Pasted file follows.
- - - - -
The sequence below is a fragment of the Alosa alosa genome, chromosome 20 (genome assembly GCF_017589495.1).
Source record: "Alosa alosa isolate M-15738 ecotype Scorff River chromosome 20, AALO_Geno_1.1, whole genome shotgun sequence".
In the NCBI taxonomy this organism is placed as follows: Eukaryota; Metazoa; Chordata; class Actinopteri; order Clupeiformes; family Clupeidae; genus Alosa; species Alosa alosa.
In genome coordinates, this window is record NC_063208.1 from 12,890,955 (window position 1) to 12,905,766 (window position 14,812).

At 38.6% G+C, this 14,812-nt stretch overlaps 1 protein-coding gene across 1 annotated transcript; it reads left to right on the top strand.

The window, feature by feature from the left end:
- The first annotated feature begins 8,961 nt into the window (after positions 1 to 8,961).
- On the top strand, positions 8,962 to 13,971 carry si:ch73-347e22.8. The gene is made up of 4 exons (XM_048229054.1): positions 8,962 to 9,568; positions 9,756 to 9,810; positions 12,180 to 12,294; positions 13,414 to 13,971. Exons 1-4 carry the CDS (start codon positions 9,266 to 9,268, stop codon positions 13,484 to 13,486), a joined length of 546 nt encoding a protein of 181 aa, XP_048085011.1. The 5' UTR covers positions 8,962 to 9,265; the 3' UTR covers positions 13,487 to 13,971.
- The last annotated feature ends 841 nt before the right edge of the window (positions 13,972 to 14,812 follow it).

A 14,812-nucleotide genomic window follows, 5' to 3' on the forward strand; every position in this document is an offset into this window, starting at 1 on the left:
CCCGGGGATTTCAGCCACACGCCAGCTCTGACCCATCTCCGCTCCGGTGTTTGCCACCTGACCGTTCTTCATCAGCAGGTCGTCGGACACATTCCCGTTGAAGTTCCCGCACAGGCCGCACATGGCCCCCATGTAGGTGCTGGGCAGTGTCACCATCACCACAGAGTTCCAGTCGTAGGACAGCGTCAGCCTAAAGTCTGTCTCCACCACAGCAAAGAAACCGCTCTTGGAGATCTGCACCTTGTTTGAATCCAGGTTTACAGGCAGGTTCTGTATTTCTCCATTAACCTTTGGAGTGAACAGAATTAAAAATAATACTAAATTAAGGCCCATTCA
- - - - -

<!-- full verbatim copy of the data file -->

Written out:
The sequence below is a fragment of the Alosa alosa genome, chromosome 20 (genome assembly GCF_017589495.1).
Source record: "Alosa alosa isolate M-15738 ecotype Scorff River chromosome 20, AALO_Geno_1.1, whole genome shotgun sequence".
In the NCBI taxonomy this organism is placed as follows: Eukaryota; Metazoa; Chordata; class Actinopteri; order Clupeiformes; family Clupeidae; genus Alosa; species Alosa alosa.
In genome coordinates, this window is record NC_063208.1 from 12,890,955 (window position 1) to 12,905,766 (window position 14,812).

At 38.6% G+C, this 14,812-nt stretch overlaps 1 protein-coding gene across 1 annotated transcript; it reads left to right on the top strand.

The window, feature by feature from the left end:
- The first annotated feature begins 8,961 nt into the window (after positions 1 to 8,961).
- On the top strand, positions 8,962 to 13,971 carry si:ch73-347e22.8. The gene is made up of 4 exons (XM_048229054.1): positions 8,962 to 9,568; positions 9,756 to 9,810; positions 12,180 to 12,294; positions 13,414 to 13,971. Exons 1-4 carry the CDS (start codon positions 9,266 to 9,268, stop codon positions 13,484 to 13,486), a joined length of 546 nt encoding a protein of 181 aa, XP_048085011.1. The 5' UTR covers positions 8,962 to 9,265; the 3' UTR covers positions 13,487 to 13,971.
- The last annotated feature ends 841 nt before the right edge of the window (positions 13,972 to 14,812 follow it).

A 14,812-nucleotide genomic window follows, 5' to 3' on the forward strand; every position in this document is an offset into this window, starting at 1 on the left:
CCCGGGGATTTCAGCCACACGCCAGCTCTGACCCATCTCCGCTCCGGTGTTTGCCACCTGACCGTTCTTCATCAGCAGGTCGTCGGACACATTCCCGTTGAAGTTCCCGCACAGGCCGCACATGGCCCCCATGTAGGTGCTGGGCAGTGTCACCATCACCACAGAGTTCCAGTCGTAGGACAGCGTCAGCCTAAAGTCTGTCTCCACCACAGCAAAGAAACCGCTCTTGGAGATCTGCACCTTGTTTGAATCCAGGTTTACAGGCAGGTTCTGTATTTCTCCATTAACCTTTGGAGTGAACAGAATTAAAAATAATACTAAATTAAGGCCCATTCA